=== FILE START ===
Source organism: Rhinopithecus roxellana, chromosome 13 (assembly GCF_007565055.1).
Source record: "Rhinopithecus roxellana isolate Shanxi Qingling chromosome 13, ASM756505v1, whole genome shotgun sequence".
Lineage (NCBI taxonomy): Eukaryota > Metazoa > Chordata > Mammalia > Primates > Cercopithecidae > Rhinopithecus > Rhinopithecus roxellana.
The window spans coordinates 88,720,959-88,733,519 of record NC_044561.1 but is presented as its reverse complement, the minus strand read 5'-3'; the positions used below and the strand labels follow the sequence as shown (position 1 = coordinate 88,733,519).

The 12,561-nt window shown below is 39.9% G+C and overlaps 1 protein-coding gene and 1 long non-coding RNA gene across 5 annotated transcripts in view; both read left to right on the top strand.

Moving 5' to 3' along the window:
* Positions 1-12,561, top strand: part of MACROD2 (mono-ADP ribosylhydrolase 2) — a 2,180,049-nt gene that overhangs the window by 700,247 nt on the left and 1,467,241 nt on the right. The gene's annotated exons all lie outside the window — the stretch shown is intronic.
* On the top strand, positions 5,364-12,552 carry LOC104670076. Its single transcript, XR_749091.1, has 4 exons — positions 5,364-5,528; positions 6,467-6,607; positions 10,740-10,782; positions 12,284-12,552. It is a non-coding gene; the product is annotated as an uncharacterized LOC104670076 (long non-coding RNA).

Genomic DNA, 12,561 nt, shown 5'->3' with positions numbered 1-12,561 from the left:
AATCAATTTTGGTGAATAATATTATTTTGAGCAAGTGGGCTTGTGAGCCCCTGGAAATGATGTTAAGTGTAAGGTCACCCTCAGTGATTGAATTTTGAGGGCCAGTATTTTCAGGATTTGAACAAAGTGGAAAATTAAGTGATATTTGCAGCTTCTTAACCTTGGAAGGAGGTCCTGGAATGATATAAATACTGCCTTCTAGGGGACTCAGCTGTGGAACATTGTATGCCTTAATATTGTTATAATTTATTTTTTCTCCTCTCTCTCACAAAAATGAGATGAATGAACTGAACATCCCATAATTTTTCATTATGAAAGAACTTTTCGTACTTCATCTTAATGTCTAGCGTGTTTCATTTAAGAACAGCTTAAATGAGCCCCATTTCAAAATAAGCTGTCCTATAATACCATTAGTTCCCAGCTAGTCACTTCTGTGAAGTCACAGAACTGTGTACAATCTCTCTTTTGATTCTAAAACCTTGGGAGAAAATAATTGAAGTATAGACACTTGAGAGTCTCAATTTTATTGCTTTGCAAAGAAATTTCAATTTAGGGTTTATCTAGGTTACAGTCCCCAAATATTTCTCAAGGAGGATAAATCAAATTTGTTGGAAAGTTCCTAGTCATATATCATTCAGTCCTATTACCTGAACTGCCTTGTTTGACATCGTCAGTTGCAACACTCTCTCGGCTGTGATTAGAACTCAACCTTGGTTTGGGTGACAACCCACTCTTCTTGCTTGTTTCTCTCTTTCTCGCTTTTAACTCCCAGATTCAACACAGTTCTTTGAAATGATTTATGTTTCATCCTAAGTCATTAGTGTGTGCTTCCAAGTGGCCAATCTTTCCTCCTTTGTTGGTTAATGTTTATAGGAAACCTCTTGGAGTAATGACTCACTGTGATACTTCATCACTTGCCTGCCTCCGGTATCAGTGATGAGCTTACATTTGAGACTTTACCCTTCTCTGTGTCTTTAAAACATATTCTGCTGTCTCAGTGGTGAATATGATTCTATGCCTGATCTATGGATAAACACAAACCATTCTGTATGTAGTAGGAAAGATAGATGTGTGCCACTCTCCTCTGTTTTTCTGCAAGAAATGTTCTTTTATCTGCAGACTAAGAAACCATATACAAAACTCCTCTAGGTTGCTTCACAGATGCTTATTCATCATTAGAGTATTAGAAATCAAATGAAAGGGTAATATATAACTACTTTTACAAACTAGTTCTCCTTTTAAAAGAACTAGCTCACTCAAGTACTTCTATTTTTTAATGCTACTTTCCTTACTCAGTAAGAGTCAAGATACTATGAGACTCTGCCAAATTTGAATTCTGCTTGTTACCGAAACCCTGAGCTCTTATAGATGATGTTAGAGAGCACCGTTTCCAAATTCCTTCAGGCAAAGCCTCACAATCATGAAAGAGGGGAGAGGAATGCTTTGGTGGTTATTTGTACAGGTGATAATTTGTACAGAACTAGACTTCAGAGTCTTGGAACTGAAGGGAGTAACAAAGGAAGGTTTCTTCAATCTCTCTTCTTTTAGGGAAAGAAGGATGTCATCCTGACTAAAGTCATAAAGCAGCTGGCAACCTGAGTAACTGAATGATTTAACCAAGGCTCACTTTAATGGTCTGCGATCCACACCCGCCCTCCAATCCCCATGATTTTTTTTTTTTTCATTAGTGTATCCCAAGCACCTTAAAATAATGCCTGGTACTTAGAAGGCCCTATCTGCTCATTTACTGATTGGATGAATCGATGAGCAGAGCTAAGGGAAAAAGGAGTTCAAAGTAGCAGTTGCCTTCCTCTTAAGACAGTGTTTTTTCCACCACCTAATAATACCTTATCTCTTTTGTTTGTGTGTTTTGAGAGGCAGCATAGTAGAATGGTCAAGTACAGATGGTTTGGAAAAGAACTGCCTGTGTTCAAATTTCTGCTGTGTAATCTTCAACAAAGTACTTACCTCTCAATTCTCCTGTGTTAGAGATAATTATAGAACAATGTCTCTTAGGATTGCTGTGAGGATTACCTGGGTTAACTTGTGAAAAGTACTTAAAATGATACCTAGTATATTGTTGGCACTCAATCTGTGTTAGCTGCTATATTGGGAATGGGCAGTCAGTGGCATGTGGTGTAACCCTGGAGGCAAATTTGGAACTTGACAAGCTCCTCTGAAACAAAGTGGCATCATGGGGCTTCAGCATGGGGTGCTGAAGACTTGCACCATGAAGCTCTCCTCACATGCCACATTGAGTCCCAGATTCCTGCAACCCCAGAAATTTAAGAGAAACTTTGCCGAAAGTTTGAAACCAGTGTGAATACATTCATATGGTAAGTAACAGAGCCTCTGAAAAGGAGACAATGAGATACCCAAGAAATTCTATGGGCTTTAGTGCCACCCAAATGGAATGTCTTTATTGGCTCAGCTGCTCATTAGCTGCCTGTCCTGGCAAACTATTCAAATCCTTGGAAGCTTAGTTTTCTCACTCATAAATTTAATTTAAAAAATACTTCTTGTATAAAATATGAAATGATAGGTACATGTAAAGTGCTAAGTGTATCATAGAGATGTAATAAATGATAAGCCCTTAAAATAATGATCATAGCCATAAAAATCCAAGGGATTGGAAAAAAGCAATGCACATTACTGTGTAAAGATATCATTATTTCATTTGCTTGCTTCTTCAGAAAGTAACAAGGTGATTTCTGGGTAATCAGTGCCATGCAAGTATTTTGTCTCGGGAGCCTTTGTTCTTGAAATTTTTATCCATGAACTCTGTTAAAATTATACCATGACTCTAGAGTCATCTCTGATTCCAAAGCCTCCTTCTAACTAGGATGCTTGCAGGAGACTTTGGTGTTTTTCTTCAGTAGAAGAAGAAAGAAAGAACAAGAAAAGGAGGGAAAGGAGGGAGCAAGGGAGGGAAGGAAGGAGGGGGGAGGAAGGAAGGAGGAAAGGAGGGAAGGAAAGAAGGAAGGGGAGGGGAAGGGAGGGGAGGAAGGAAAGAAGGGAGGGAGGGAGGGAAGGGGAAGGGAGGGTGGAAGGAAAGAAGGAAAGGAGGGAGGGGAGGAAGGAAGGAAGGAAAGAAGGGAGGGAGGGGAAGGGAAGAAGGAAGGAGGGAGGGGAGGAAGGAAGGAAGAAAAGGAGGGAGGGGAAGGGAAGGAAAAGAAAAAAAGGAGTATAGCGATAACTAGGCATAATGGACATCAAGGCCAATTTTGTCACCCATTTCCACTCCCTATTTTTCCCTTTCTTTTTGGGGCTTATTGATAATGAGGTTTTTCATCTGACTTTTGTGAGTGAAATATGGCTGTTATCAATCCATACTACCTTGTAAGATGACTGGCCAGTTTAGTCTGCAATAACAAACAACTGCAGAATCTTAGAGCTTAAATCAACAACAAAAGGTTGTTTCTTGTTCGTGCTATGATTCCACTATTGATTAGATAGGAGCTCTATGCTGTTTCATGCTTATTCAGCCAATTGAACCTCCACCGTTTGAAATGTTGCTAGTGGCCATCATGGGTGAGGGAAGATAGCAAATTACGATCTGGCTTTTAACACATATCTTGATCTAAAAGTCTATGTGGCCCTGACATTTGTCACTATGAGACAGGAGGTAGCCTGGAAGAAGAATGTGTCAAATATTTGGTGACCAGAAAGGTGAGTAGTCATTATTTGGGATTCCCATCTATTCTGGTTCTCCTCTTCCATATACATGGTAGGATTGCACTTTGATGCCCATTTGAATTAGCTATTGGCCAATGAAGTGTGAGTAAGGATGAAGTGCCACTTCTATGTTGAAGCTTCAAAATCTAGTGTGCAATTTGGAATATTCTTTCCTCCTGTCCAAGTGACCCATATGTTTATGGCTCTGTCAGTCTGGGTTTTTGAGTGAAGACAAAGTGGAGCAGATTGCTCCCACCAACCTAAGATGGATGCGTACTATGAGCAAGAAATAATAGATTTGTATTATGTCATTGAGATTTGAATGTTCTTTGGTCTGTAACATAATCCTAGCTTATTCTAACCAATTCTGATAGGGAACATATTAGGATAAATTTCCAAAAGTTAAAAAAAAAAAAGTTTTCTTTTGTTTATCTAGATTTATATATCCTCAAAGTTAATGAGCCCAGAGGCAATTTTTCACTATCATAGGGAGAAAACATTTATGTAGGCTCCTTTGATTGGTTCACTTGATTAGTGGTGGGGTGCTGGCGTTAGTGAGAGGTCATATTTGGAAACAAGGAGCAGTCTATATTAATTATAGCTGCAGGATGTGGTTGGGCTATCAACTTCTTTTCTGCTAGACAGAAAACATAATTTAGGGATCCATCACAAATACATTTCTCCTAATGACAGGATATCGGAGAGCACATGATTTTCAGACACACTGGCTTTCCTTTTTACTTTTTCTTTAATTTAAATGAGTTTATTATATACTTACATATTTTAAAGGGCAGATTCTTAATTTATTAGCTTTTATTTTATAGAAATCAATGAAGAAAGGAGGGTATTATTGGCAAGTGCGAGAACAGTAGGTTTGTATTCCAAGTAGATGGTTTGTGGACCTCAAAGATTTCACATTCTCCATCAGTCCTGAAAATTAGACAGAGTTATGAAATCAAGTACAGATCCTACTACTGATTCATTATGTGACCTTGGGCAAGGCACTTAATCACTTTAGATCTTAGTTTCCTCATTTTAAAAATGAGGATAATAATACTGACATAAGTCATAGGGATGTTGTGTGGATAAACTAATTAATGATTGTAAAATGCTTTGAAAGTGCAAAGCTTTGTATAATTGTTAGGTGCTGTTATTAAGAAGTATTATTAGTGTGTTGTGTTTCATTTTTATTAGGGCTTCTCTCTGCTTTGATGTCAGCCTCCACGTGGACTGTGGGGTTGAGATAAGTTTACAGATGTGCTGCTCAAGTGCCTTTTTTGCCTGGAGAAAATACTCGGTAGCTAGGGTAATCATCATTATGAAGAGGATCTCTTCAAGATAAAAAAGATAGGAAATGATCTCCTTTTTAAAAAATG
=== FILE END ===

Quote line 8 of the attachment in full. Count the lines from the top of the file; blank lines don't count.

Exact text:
* On the top strand, positions 5,364-12,552 carry LOC104670076. Its single transcript, XR_749091.1, has 4 exons — positions 5,364-5,528; positions 6,467-6,607; positions 10,740-10,782; positions 12,284-12,552. It is a non-coding gene; the product is annotated as an uncharacterized LOC104670076 (long non-coding RNA).